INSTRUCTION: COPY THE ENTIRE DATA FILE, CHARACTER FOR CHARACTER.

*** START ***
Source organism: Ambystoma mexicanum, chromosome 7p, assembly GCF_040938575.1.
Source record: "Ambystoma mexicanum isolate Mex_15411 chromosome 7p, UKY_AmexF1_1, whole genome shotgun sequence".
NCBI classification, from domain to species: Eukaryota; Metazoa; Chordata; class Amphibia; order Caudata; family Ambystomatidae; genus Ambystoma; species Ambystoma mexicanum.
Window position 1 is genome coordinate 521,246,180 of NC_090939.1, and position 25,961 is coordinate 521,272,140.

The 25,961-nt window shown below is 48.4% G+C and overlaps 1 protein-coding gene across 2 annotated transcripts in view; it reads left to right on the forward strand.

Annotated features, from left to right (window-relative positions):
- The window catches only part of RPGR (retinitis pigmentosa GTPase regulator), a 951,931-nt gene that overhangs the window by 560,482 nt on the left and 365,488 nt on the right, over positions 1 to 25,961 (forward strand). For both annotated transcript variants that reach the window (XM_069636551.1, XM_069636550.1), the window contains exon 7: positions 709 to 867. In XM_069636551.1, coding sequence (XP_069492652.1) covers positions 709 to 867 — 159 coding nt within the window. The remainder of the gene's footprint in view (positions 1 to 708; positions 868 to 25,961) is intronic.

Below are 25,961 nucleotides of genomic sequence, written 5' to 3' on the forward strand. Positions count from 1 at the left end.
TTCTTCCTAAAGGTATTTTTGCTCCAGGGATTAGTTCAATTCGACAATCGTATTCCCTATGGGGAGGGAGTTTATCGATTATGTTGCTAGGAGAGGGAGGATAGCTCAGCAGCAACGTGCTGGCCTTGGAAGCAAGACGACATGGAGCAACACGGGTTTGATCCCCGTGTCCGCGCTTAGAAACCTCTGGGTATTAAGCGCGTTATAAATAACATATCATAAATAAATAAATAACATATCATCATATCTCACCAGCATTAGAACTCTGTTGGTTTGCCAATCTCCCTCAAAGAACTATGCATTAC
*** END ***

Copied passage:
Source organism: Ambystoma mexicanum, chromosome 7p, assembly GCF_040938575.1.
Source record: "Ambystoma mexicanum isolate Mex_15411 chromosome 7p, UKY_AmexF1_1, whole genome shotgun sequence".
NCBI classification, from domain to species: Eukaryota; Metazoa; Chordata; class Amphibia; order Caudata; family Ambystomatidae; genus Ambystoma; species Ambystoma mexicanum.
Window position 1 is genome coordinate 521,246,180 of NC_090939.1, and position 25,961 is coordinate 521,272,140.

The 25,961-nt window shown below is 48.4% G+C and overlaps 1 protein-coding gene across 2 annotated transcripts in view; it reads left to right on the forward strand.

Annotated features, from left to right (window-relative positions):
- The window catches only part of RPGR (retinitis pigmentosa GTPase regulator), a 951,931-nt gene that overhangs the window by 560,482 nt on the left and 365,488 nt on the right, over positions 1 to 25,961 (forward strand). For both annotated transcript variants that reach the window (XM_069636551.1, XM_069636550.1), the window contains exon 7: positions 709 to 867. In XM_069636551.1, coding sequence (XP_069492652.1) covers positions 709 to 867 — 159 coding nt within the window. The remainder of the gene's footprint in view (positions 1 to 708; positions 868 to 25,961) is intronic.

Below are 25,961 nucleotides of genomic sequence, written 5' to 3' on the forward strand. Positions count from 1 at the left end.
TTCTTCCTAAAGGTATTTTTGCTCCAGGGATTAGTTCAATTCGACAATCGTATTCCCTATGGGGAGGGAGTTTATCGATTATGTTGCTAGGAGAGGGAGGATAGCTCAGCAGCAACGTGCTGGCCTTGGAAGCAAGACGACATGGAGCAACACGGGTTTGATCCCCGTGTCCGCGCTTAGAAACCTCTGGGTATTAAGCGCGTTATAAATAACATATCATAAATAAATAAATAACATATCATCATATCTCACCAGCATTAGAACTCTGTTGGTTTGCCAATCTCCCTCAAAGAACTATGCATTAC